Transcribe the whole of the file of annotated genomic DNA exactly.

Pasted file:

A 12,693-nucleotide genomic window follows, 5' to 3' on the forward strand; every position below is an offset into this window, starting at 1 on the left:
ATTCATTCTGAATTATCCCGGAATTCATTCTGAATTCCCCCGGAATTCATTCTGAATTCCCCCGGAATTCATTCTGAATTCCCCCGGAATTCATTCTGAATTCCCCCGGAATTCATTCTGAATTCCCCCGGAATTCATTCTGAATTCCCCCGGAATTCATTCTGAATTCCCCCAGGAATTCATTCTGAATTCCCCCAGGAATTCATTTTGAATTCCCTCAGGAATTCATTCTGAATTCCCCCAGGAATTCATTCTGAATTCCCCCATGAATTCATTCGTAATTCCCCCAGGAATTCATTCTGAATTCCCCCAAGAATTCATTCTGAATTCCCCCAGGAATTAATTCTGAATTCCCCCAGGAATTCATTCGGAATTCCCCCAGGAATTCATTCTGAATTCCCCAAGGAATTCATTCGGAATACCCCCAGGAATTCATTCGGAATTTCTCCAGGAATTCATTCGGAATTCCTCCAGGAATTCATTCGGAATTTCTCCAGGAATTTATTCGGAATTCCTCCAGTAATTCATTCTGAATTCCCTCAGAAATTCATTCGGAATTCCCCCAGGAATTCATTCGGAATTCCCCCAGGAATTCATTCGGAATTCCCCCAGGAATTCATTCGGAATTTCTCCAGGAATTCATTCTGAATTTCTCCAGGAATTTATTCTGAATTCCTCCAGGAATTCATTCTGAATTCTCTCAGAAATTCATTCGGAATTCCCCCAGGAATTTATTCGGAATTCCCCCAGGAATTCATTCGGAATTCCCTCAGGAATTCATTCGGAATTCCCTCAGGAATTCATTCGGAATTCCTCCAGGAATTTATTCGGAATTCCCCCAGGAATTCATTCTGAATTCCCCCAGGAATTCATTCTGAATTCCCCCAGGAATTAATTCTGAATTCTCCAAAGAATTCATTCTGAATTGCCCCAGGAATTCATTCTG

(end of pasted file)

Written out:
A 12,693-nucleotide genomic window follows, 5' to 3' on the forward strand; every position below is an offset into this window, starting at 1 on the left:
ATTCATTCTGAATTATCCCGGAATTCATTCTGAATTCCCCCGGAATTCATTCTGAATTCCCCCGGAATTCATTCTGAATTCCCCCGGAATTCATTCTGAATTCCCCCGGAATTCATTCTGAATTCCCCCGGAATTCATTCTGAATTCCCCCGGAATTCATTCTGAATTCCCCCAGGAATTCATTCTGAATTCCCCCAGGAATTCATTTTGAATTCCCTCAGGAATTCATTCTGAATTCCCCCAGGAATTCATTCTGAATTCCCCCATGAATTCATTCGTAATTCCCCCAGGAATTCATTCTGAATTCCCCCAAGAATTCATTCTGAATTCCCCCAGGAATTAATTCTGAATTCCCCCAGGAATTCATTCGGAATTCCCCCAGGAATTCATTCTGAATTCCCCAAGGAATTCATTCGGAATACCCCCAGGAATTCATTCGGAATTTCTCCAGGAATTCATTCGGAATTCCTCCAGGAATTCATTCGGAATTTCTCCAGGAATTTATTCGGAATTCCTCCAGTAATTCATTCTGAATTCCCTCAGAAATTCATTCGGAATTCCCCCAGGAATTCATTCGGAATTCCCCCAGGAATTCATTCGGAATTCCCCCAGGAATTCATTCGGAATTTCTCCAGGAATTCATTCTGAATTTCTCCAGGAATTTATTCTGAATTCCTCCAGGAATTCATTCTGAATTCTCTCAGAAATTCATTCGGAATTCCCCCAGGAATTTATTCGGAATTCCCCCAGGAATTCATTCGGAATTCCCTCAGGAATTCATTCGGAATTCCCTCAGGAATTCATTCGGAATTCCTCCAGGAATTTATTCGGAATTCCCCCAGGAATTCATTCTGAATTCCCCCAGGAATTCATTCTGAATTCCCCCAGGAATTAATTCTGAATTCTCCAAAGAATTCATTCTGAATTGCCCCAGGAATTCATTCTG